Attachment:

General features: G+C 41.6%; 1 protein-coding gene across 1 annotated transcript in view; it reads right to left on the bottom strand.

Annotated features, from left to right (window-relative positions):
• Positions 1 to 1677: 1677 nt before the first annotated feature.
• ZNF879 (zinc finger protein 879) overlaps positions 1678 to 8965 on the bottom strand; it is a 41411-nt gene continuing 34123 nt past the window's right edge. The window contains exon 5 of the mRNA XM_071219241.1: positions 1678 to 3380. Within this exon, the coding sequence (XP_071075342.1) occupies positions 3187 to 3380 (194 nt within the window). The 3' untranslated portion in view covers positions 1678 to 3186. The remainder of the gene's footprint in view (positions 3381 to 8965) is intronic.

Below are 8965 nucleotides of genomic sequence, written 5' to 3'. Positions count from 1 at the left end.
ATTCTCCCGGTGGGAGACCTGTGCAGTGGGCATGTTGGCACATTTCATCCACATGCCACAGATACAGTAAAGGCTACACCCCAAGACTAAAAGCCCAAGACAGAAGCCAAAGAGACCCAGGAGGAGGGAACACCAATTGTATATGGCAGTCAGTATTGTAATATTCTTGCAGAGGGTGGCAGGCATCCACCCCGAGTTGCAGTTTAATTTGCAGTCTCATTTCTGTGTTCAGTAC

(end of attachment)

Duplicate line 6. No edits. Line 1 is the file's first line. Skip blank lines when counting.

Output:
ATTCTCCCGGTGGGAGACCTGTGCAGTGGGCATGTTGGCACATTTCATCCACATGCCACAGATACAGTAAAGGCTACACCCCAAGACTAAAAGCCCAAGACAGAAGCCAAAGAGACCCAGGAGGAGGGAACACCAATTGTATATGGCAGTCAGTATTGTAATATTCTTGCAGAGGGTGGCAGGCATCCACCCCGAGTTGCAGTTTAATTTGCAGTCTCATTTCTGTGTTCAGTAC